Live monitoring of individual cancer cells can greatly benefit the search for drugs that target tumors. Researchers from the Singapore Institute for Clinical Sciences and Methodist Hospital of Cornell University transferred a gene from a firefly into cells of glioblastoma multiforme (GBM) to make it bioluminesce in zebrafish.
They assessed the ‘invasiveness’ of the cells by measuring how quickly they moved through a three-dimensional matrix, and found that the most invasive cells express a gene that makes them more mobile. The same gene has also been correlated previously with reduced patient survival.
The researchers then injected the GBM cells into zebrafish embryos, and observed tumors in the embryos a few days later. By placing the embryos under a charge-coupled device camera, they were able to watch the bioluminescent tumor cells growing and moving around the body, invading other organs.
This new bioluminescence screening platform represents a unique real-time method for observing small numbers of cancer cells in a live animal. It is cheaper, easier and far more sensitive than existing imaging methods such as positron emission or computed tomography scanning, or magnetic resonance or fluorescent imaging. Furthermore, the discovery of a genetic subset of highly invasive GBM cells could help greatly in the development of drugs that target tumor-initiating cells.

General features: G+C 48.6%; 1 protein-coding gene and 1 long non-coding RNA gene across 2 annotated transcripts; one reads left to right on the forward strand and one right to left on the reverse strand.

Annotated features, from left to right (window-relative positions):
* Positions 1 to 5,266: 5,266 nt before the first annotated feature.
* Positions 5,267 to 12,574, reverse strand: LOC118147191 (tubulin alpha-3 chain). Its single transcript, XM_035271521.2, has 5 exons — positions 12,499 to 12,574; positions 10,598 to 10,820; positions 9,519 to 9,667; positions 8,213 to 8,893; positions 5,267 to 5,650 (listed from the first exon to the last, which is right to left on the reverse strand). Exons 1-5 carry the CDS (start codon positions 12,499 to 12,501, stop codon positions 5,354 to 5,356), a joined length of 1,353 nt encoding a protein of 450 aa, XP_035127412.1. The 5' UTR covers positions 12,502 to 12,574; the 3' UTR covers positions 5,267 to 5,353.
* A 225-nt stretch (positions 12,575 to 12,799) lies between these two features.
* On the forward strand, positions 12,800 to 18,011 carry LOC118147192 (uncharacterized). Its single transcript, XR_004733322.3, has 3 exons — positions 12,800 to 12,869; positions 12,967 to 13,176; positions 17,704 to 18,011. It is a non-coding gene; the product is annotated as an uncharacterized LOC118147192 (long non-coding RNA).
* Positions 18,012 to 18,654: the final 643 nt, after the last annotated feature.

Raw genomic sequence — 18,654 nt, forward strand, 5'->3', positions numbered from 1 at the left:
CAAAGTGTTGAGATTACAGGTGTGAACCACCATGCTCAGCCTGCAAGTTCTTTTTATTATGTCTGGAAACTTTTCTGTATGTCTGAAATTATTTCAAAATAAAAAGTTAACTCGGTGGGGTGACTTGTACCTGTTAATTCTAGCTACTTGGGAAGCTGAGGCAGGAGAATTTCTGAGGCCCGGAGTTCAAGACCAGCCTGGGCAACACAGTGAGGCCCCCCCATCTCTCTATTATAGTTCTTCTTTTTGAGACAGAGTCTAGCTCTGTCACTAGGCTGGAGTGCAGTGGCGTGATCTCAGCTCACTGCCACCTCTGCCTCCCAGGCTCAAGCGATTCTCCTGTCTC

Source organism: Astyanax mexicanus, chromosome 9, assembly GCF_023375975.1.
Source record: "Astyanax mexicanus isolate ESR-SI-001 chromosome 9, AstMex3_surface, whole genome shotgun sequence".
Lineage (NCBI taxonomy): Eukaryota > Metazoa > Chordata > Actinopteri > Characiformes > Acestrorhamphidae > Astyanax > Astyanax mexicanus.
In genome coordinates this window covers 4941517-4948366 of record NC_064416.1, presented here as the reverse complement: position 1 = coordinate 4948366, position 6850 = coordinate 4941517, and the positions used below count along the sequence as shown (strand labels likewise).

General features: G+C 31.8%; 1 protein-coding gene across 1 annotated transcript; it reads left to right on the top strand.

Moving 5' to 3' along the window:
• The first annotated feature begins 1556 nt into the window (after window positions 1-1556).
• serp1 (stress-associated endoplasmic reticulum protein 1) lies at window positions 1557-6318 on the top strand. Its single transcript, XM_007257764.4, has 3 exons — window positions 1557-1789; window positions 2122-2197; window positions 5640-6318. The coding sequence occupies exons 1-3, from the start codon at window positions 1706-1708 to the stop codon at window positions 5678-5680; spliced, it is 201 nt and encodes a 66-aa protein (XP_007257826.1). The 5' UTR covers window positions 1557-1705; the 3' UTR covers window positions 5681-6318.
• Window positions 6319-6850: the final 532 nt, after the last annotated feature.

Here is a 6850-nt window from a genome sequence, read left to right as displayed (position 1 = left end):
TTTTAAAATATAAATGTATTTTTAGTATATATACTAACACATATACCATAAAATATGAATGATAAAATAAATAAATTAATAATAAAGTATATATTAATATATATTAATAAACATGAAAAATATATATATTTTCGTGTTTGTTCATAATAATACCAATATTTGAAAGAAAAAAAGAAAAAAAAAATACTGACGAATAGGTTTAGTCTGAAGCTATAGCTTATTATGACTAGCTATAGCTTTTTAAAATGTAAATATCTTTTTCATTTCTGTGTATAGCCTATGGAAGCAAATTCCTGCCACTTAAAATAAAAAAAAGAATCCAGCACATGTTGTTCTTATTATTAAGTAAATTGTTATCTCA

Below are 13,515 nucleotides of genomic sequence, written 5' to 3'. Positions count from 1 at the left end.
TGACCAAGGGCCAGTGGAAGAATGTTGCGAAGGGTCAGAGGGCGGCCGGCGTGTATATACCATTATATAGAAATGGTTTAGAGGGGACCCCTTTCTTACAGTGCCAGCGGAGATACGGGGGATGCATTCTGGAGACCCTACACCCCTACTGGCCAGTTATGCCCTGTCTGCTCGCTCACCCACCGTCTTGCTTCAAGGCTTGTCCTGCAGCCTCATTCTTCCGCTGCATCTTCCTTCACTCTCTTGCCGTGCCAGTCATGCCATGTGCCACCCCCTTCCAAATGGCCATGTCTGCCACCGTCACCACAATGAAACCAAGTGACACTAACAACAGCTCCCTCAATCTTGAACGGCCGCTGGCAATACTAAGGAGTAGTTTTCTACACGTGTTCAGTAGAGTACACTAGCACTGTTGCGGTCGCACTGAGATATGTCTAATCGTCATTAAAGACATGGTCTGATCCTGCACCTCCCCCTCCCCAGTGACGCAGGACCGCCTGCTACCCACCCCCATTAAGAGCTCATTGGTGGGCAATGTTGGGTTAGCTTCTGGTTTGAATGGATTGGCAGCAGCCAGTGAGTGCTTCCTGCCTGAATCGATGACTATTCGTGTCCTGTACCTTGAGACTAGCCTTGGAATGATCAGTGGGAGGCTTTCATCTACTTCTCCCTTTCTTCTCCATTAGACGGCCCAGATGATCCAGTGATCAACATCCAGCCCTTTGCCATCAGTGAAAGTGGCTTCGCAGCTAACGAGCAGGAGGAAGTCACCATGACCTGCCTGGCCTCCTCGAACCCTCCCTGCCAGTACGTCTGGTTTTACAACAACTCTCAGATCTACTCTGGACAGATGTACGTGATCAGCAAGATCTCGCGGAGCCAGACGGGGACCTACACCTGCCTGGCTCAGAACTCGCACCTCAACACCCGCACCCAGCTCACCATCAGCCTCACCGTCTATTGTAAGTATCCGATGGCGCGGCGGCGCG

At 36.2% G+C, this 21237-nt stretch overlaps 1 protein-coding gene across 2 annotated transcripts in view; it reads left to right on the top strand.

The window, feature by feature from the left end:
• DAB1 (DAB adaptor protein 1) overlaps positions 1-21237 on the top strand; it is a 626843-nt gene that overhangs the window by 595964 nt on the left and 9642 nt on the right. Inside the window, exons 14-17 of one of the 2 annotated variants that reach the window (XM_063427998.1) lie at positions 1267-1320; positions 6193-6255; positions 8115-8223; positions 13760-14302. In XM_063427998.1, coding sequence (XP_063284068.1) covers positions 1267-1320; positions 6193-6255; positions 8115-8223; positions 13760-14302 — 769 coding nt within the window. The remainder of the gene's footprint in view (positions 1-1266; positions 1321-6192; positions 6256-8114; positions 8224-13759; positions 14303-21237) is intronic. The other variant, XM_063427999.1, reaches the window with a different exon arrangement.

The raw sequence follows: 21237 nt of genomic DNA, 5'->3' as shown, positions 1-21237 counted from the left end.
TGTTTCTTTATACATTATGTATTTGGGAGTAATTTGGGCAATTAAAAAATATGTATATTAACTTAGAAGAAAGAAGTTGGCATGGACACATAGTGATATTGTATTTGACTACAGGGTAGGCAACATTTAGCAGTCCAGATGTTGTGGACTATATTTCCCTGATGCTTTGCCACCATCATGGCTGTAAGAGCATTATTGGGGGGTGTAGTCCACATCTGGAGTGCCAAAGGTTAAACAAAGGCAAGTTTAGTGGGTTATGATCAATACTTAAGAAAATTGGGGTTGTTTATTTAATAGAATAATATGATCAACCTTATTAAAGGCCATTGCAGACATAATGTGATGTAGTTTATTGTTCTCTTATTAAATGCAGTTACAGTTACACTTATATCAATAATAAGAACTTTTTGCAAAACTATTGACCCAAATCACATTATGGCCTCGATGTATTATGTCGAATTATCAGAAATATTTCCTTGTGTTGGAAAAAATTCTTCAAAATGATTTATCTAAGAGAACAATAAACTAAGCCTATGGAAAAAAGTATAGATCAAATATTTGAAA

The team plans to use the platform to screen anti-migration and invasion candidate compounds for GBM treatment and extend the platform for drug screening in other invasive tumors and for drug combination studies.
Press release: Bioimaging: Keeping an eye on cancer…
Abstract in Journal of Neurosurgery: A screening platform for glioma growth and invasion using bioluminescence imaging